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Race and Racism, Comparatively: A Fall 2022 Series
September 20 @ 4:00 pm - 5:00 pm
“Race and Racism, Comparatively” is a series of three conversations highlighting the work of scholars both in and beyond U-M whose scholarship is contributing to much-needed conversations on the global dimension of race, racism, and their impacts. Through these events, we seek to help broaden the aperture through which the academic community considers these themes, encouraging an understanding of a dynamic and interconnected set of systems, practices and material effects. It also builds upon ongoing critical conversations in the department of Comparative Literature on how best to understand and teach global and comparative racism–a conversation that is the prelude to a new course offering.
The first event will be a conversation with University of Pennsylvania scholar and president of the Middle East Studies Association, Eve Troutt-Powell and Tennessee State University scholar, Keisha Brown. A cultural historian, Professor Troutt-Powell’s scholarship has focused the history of the 2 modern Middle East with a particular emphasis on slavery in the Nile Valley and in the former Ottoman Empire. Professor Brown’s work has focused on modern China and the negotiation of Sino-Blackness; her research interests broadly include ethnic and race studies, postcolonial theory and social and cultural history in East Asia. This event will be via Zoom on Tuesday, September 20th at 4pm. Register here:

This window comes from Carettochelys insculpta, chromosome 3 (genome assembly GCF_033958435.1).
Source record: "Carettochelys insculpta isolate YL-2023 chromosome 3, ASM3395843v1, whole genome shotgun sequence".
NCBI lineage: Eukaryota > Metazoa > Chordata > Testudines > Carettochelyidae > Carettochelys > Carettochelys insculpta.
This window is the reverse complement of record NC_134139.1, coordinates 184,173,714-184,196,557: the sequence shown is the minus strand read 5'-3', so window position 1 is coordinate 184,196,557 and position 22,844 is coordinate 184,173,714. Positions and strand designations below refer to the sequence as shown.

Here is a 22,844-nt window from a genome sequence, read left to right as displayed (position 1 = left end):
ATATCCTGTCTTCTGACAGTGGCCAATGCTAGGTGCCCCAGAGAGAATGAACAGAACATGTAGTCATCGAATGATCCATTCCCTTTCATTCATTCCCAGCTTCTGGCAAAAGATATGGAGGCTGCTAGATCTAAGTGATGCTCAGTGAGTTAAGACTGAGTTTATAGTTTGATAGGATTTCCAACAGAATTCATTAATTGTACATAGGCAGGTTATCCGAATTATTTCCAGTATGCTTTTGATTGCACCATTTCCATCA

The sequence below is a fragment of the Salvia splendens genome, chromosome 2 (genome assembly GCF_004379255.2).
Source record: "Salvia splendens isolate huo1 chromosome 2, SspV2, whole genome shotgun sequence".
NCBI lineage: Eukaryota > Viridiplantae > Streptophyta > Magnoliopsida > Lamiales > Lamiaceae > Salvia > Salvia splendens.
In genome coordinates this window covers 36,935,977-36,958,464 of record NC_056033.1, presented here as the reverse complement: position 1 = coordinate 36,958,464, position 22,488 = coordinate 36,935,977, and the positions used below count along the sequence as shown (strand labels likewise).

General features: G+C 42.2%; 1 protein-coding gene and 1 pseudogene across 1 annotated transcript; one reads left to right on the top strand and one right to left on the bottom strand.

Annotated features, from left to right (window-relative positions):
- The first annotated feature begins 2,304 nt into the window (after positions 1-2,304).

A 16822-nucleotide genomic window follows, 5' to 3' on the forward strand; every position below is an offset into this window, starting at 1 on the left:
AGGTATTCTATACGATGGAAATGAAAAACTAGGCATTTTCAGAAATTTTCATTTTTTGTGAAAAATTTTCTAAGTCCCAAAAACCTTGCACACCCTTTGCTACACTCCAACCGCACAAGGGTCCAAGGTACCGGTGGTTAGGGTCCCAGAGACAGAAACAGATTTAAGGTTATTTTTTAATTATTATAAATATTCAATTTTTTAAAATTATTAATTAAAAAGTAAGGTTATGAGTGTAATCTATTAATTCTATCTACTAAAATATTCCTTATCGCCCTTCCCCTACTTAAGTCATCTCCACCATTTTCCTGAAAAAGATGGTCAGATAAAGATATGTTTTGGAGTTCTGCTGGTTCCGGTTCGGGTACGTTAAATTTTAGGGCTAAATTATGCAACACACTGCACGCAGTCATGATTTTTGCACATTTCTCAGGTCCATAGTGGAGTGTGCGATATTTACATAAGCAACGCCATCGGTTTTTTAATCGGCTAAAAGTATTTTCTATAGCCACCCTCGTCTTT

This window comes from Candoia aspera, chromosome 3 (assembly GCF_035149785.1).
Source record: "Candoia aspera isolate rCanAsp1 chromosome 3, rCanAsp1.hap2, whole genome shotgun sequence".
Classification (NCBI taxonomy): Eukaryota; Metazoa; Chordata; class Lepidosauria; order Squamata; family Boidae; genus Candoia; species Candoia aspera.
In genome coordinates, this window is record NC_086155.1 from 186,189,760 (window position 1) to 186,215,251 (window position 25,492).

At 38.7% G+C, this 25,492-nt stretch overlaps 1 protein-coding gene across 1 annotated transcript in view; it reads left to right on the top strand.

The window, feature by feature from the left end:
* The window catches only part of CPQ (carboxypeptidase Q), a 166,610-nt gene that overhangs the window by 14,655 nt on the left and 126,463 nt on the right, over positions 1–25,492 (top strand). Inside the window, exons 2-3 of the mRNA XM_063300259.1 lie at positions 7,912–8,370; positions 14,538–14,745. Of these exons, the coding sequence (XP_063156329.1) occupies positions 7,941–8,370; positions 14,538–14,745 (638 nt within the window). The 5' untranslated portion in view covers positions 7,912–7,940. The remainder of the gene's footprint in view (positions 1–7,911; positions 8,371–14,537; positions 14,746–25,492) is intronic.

The second event will be a roundtable featuring faculty and doctoral candidates of color whose scholarship takes up the question of race and racism according to a transnational lens. The areas of focus represented among the participants include: the construction of blackness in the Francophone world; the role of race and racialization as a tool of biopower in Mexico; race, gender and Islam; and,
race and representation in US classrooms, literature and media. This event will be in-person (conditions permitting) with a hybrid stream option on Zoom on Tuesday, October 4 at 4pm.
The final event will take the form of a workshop. The groups will function as both an opportunity to reflect on the provocations raised during previous 2 events, dissect our assumptions about race on the global stage, and exchange ideas and best practices for teaching the same. The aim is to create a constructive and productive dialogue which will ideally produce a series of “best practices” for teaching race and racisms from a comparative, global standpoint. Workshop facilitators will keep
notes of discussions in Google Doc which will be shared with participants afterwards. This event will be in-person (conditions permitting) with a hybrid stream option on Zoon on Tuesday, November 1 at 4pm.